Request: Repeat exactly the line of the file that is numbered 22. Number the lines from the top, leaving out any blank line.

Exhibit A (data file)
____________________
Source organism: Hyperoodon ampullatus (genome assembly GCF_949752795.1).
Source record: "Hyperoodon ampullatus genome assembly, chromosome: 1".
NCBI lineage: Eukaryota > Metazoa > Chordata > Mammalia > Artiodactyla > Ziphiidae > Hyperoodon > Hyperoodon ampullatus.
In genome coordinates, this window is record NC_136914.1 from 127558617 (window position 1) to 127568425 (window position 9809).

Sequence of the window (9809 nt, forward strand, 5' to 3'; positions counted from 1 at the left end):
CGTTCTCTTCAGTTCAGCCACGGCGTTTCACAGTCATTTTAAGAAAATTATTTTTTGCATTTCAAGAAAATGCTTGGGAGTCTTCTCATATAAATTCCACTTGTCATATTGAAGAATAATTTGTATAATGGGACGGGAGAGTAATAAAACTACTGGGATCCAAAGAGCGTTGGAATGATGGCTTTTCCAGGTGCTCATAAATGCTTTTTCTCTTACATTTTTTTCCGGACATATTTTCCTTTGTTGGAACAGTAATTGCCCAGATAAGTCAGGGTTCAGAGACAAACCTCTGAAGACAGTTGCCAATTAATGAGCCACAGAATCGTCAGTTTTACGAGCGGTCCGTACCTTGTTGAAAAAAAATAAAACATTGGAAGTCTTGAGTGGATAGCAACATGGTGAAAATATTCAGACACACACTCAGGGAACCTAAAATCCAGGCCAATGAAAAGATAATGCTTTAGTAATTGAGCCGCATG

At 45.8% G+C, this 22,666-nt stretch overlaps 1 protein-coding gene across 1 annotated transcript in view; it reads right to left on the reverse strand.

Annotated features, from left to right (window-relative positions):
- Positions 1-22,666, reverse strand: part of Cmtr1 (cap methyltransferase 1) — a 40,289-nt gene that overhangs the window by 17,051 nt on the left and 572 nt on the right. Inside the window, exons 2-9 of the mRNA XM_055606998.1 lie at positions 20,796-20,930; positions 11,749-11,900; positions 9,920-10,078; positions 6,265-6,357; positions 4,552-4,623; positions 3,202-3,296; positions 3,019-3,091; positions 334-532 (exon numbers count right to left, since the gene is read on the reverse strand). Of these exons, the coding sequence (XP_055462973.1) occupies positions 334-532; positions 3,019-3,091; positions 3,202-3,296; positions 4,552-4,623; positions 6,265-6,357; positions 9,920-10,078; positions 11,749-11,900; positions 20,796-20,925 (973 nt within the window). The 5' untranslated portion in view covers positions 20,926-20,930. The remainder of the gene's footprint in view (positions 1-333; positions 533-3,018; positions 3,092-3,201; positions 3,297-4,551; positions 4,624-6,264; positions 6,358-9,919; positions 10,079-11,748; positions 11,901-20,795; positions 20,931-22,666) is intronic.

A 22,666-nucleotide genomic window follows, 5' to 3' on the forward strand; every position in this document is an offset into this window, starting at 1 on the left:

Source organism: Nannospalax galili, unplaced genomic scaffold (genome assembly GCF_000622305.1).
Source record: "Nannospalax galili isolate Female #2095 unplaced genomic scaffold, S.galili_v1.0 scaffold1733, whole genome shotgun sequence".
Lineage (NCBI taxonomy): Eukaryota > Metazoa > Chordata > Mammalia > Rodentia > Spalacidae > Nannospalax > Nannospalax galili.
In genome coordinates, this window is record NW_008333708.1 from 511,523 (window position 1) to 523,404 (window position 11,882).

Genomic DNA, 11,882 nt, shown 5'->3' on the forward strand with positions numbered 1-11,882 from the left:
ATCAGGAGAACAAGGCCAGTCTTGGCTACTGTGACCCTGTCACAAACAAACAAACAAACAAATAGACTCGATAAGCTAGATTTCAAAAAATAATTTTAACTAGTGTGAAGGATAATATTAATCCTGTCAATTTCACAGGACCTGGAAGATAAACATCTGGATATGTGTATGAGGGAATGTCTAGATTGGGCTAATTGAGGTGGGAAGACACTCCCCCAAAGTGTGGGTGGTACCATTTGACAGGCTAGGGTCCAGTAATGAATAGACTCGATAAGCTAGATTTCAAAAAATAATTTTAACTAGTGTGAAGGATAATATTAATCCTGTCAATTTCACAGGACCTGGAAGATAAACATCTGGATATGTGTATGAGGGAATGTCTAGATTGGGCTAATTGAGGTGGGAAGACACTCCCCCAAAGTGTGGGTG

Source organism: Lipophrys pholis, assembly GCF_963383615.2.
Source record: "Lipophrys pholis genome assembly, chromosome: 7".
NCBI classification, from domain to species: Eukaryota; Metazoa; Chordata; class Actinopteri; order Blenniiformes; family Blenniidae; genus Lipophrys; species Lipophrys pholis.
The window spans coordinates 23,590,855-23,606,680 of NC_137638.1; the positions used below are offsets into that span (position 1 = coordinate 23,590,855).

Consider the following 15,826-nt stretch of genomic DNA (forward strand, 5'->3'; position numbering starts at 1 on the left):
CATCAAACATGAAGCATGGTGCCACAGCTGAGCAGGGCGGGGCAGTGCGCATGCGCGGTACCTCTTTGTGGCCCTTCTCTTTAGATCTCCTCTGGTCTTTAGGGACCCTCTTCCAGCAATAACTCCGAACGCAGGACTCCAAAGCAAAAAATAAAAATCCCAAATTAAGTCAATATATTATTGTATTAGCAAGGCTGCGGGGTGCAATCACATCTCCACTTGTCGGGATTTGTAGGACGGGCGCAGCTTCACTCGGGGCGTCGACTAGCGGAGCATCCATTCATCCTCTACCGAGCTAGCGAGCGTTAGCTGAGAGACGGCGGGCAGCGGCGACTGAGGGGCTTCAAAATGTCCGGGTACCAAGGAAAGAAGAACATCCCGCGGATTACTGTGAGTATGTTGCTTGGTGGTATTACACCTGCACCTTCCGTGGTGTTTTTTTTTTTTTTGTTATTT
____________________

CATCAAACATGAAGCATGGTGCCACAGCTGAGCAGGGCGGGGCAGTGCGCATGCGCGGTACCTCTTTGTGGCCCTTCTCTTTAGATCTCCTCTGGTCTTTAGGGACCCTCTTCCAGCAATAACTCCGAACGCAGGACTCCAAAGCAAAAAATAAAAATCCCAAATTAAGTCAATATATTATTGTATTAGCAAGGCTGCGGGGTGCAATCACATCTCCACTTGTCGGGATTTGTAGGACGGGCGCAGCTTCACTCGGGGCGTCGACTAGCGGAGCATCCATTCATCCTCTACCGAGCTAGCGAGCGTTAGCTGAGAGACGGCGGGCAGCGGCGACTGAGGGGCTTCAAAATGTCCGGGTACCAAGGAAAGAAGAACATCCCGCGGATTACTGTGAGTATGTTGCTTGGTGGTATTACACCTGCACCTTCCGTGGTGTTTTTTTTTTTTTTGTTATTT